Healthcare facilities are havens for recovery and rehabilitation. But the healing process would be impossible without the stringent sanitization practices and procedures medical professionals use to prevent health care facilities from becoming reservoirs of unwanted, or potentially harmful bacteria and other microorganisms.
Maintaining a clean and safe healthcare environment is a top priority, and while significant progress has been made in sanitization methods, major improvements must still be made. According to the CDC (Centers for Disease Control and Prevention), even with modern sanitization protocols, on any given day, about one in 25 hospital patients will acquire at least one healthcare-associated infection.
Current manual cleaning methods are nearly helpless in combating against bacteria, but the battle is not lost. Infection prevention technologies are giving rise to a new era of ultra-clean hospital’s and emergency care facilities with the implementation of highly-efficient UV-disinfection robots.
But the technology is not limited strictly to hospitals and doctors' offices. The UV-Disinfectant robots can also be used to sanitize EMS vehicles and medicopters, as well as in assisted living and extended care facilities.
UV disinfection robots offer hospital grade full-room sterilization. Nursing homes, field hospitals, and biohazard zones could all be sanitized in a matter of minutes.
The World’s Most Powerful Germicidal Robots
The robots are fast and efficient, able to eliminate far more bacteria than humanly possible. Their ability to move around enables them to attack shadowed areas where many harmful organisms tend to manifest in places that are often missed by sanitization teams.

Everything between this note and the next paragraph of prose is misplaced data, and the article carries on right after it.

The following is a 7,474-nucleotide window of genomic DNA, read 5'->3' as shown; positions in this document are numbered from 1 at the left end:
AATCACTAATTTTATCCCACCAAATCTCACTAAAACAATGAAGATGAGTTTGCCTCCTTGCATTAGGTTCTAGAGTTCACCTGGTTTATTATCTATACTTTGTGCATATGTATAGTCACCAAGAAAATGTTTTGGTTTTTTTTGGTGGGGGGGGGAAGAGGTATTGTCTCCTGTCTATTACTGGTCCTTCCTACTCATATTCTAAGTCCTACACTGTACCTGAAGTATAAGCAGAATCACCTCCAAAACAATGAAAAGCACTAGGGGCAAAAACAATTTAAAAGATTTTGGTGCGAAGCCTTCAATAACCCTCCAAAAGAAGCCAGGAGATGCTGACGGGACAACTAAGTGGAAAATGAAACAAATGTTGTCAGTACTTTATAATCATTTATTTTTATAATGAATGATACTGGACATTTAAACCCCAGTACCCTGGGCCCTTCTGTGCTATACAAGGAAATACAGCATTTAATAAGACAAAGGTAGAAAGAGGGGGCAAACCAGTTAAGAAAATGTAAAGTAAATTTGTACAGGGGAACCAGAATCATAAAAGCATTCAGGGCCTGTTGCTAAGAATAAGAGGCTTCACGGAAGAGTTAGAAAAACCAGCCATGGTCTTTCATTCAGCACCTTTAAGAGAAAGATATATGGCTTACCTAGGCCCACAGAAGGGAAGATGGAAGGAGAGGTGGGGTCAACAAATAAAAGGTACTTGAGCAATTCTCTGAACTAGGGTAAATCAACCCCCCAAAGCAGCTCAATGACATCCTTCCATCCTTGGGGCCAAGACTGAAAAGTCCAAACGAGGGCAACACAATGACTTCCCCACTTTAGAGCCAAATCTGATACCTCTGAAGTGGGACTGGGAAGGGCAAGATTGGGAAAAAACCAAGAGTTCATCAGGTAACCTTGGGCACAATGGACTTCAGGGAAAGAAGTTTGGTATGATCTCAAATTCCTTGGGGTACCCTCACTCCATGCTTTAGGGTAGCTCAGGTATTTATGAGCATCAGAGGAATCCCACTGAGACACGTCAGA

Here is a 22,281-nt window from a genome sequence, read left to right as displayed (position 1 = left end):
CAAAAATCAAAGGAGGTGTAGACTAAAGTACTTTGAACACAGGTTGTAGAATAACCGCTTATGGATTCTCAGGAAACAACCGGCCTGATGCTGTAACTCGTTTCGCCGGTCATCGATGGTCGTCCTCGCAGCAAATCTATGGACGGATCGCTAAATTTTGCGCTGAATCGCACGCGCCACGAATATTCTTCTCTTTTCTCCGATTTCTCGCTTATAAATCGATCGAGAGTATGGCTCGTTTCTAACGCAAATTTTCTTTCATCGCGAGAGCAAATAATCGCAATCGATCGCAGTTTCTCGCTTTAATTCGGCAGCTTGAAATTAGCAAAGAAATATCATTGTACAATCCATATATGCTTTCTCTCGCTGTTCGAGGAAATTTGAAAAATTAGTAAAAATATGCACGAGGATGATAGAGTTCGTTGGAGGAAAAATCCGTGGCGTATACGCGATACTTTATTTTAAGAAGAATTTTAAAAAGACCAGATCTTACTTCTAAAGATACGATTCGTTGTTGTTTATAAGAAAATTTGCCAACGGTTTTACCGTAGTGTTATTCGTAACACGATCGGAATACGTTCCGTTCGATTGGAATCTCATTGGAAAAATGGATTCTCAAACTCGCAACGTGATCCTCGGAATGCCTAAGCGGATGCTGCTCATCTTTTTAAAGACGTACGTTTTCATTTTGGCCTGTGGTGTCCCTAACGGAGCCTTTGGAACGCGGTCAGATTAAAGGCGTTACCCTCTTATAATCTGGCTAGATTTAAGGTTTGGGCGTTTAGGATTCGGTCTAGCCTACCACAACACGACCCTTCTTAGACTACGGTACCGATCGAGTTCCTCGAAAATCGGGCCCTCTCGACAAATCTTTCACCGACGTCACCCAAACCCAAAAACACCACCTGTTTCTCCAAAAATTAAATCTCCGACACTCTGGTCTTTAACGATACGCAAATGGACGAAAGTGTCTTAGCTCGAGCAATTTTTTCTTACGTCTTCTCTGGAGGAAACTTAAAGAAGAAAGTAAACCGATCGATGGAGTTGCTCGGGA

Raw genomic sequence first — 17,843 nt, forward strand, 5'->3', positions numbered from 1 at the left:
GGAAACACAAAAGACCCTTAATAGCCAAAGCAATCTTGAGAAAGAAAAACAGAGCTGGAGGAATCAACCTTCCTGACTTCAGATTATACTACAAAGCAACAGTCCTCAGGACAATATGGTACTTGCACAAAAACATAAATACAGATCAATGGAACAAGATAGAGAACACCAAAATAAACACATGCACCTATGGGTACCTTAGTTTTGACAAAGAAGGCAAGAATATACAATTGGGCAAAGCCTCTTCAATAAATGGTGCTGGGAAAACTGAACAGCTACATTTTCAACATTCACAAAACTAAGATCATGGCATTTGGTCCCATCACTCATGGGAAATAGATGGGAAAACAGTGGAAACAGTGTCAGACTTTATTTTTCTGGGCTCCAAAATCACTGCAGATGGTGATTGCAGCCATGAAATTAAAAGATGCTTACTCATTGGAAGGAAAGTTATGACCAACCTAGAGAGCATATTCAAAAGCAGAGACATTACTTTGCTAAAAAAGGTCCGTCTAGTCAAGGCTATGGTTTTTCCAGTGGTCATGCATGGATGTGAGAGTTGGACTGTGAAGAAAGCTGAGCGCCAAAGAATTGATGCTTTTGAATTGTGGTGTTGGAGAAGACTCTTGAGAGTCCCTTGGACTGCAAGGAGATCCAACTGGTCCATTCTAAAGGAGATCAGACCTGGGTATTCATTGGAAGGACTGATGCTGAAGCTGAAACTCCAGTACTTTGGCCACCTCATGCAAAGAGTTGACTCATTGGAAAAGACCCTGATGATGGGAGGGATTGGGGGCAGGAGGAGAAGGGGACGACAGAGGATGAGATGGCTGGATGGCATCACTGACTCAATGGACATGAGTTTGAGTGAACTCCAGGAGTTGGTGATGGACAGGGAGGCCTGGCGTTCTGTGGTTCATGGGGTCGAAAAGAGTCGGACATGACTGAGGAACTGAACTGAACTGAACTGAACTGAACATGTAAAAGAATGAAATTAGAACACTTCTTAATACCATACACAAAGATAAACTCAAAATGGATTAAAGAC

Infection Prevention Technologies (iPT), an industry leader in microbial desensitizing devices, claims to have built the most powerful UV light disinfection system in the world.
The iPT 3200 is the most powerful in the lineup, and it is already making an impact on many hospitals around the world.
UV Robots Already Making an Impact on Hospitals
UV-Disinfection robot technologies are well underway and are already helping to reduce healthcare-associated infections (HAI).
iPT has already field tested their lineup of UV robots and determined through independent studies and research of their own that the robots are significantly more efficient at sanitizing entire rooms, especially on door handles and shadow areas.
In action, the UV-Disinfection Robot IPT 3200 can significantly reduce populations of microbes in under five minutes. But boosting treatment times to 10 minutes yields virtual elimination of all organisms - an alleged claim no other UV robot on the market can assert.
“A 6-month, hospital-wide study showed a 34% drop in the incidence of healthcare associated infections with the use of the IPT 3200 UV robot and specially trained disinfection teams.” iPT claims.
The UV Bacteria-Killing Robot in Action